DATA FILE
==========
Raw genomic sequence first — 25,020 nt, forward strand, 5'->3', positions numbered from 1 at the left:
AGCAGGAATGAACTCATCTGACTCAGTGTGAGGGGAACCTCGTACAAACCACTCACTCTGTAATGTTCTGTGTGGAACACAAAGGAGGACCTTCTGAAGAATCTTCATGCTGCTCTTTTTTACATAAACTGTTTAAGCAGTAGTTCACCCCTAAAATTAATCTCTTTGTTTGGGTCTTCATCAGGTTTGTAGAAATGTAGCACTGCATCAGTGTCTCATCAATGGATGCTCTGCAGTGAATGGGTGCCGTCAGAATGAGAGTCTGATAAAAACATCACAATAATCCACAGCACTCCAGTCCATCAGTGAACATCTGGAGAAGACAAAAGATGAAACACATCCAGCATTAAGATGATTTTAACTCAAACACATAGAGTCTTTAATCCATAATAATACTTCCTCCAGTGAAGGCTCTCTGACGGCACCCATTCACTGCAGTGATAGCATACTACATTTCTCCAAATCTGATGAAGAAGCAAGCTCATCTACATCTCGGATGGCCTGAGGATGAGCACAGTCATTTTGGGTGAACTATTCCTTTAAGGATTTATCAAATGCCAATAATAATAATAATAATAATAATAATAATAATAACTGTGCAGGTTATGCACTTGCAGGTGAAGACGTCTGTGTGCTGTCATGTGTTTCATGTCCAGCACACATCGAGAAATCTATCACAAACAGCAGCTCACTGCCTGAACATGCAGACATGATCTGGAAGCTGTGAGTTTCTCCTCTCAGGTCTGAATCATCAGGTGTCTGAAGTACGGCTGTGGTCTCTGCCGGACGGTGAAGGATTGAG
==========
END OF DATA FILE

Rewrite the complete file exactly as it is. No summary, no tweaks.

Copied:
Raw genomic sequence first — 25,020 nt, forward strand, 5'->3', positions numbered from 1 at the left:
AGCAGGAATGAACTCATCTGACTCAGTGTGAGGGGAACCTCGTACAAACCACTCACTCTGTAATGTTCTGTGTGGAACACAAAGGAGGACCTTCTGAAGAATCTTCATGCTGCTCTTTTTTACATAAACTGTTTAAGCAGTAGTTCACCCCTAAAATTAATCTCTTTGTTTGGGTCTTCATCAGGTTTGTAGAAATGTAGCACTGCATCAGTGTCTCATCAATGGATGCTCTGCAGTGAATGGGTGCCGTCAGAATGAGAGTCTGATAAAAACATCACAATAATCCACAGCACTCCAGTCCATCAGTGAACATCTGGAGAAGACAAAAGATGAAACACATCCAGCATTAAGATGATTTTAACTCAAACACATAGAGTCTTTAATCCATAATAATACTTCCTCCAGTGAAGGCTCTCTGACGGCACCCATTCACTGCAGTGATAGCATACTACATTTCTCCAAATCTGATGAAGAAGCAAGCTCATCTACATCTCGGATGGCCTGAGGATGAGCACAGTCATTTTGGGTGAACTATTCCTTTAAGGATTTATCAAATGCCAATAATAATAATAATAATAATAATAATAATAATAACTGTGCAGGTTATGCACTTGCAGGTGAAGACGTCTGTGTGCTGTCATGTGTTTCATGTCCAGCACACATCGAGAAATCTATCACAAACAGCAGCTCACTGCCTGAACATGCAGACATGATCTGGAAGCTGTGAGTTTCTCCTCTCAGGTCTGAATCATCAGGTGTCTGAAGTACGGCTGTGGTCTCTGCCGGACGGTGAAGGATTGAG